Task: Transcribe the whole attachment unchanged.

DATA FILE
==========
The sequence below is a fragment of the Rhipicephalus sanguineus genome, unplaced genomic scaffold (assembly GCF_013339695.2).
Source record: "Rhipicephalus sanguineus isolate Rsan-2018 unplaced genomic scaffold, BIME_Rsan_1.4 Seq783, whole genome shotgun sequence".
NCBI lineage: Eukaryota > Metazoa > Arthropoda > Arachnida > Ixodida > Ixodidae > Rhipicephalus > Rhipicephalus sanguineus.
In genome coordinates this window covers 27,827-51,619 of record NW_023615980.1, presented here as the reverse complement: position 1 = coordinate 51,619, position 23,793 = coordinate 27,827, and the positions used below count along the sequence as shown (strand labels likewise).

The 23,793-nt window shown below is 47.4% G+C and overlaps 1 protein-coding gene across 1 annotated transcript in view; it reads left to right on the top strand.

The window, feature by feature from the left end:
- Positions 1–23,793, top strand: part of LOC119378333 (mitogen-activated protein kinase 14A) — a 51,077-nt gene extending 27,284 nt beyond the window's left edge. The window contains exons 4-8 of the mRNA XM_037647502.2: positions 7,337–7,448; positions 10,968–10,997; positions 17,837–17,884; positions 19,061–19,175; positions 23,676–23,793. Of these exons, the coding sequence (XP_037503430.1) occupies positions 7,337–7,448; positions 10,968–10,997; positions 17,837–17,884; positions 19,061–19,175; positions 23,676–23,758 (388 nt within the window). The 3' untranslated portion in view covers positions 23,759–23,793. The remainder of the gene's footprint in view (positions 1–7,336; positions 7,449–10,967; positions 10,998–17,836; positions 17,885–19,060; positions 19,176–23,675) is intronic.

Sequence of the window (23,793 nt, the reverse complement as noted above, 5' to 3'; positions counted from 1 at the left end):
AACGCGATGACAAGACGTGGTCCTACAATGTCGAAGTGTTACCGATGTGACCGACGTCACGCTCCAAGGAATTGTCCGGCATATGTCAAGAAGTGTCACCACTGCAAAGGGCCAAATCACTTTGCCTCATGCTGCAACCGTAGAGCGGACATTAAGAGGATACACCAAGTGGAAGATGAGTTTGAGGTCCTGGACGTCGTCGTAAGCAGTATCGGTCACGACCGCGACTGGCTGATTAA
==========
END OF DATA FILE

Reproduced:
The sequence below is a fragment of the Rhipicephalus sanguineus genome, unplaced genomic scaffold (assembly GCF_013339695.2).
Source record: "Rhipicephalus sanguineus isolate Rsan-2018 unplaced genomic scaffold, BIME_Rsan_1.4 Seq783, whole genome shotgun sequence".
NCBI lineage: Eukaryota > Metazoa > Arthropoda > Arachnida > Ixodida > Ixodidae > Rhipicephalus > Rhipicephalus sanguineus.
In genome coordinates this window covers 27,827-51,619 of record NW_023615980.1, presented here as the reverse complement: position 1 = coordinate 51,619, position 23,793 = coordinate 27,827, and the positions used below count along the sequence as shown (strand labels likewise).

The 23,793-nt window shown below is 47.4% G+C and overlaps 1 protein-coding gene across 1 annotated transcript in view; it reads left to right on the top strand.

The window, feature by feature from the left end:
- Positions 1–23,793, top strand: part of LOC119378333 (mitogen-activated protein kinase 14A) — a 51,077-nt gene extending 27,284 nt beyond the window's left edge. The window contains exons 4-8 of the mRNA XM_037647502.2: positions 7,337–7,448; positions 10,968–10,997; positions 17,837–17,884; positions 19,061–19,175; positions 23,676–23,793. Of these exons, the coding sequence (XP_037503430.1) occupies positions 7,337–7,448; positions 10,968–10,997; positions 17,837–17,884; positions 19,061–19,175; positions 23,676–23,758 (388 nt within the window). The 3' untranslated portion in view covers positions 23,759–23,793. The remainder of the gene's footprint in view (positions 1–7,336; positions 7,449–10,967; positions 10,998–17,836; positions 17,885–19,060; positions 19,176–23,675) is intronic.

Sequence of the window (23,793 nt, the reverse complement as noted above, 5' to 3'; positions counted from 1 at the left end):
AACGCGATGACAAGACGTGGTCCTACAATGTCGAAGTGTTACCGATGTGACCGACGTCACGCTCCAAGGAATTGTCCGGCATATGTCAAGAAGTGTCACCACTGCAAAGGGCCAAATCACTTTGCCTCATGCTGCAACCGTAGAGCGGACATTAAGAGGATACACCAAGTGGAAGATGAGTTTGAGGTCCTGGACGTCGTCGTAAGCAGTATCGGTCACGACCGCGACTGGCTGATTAA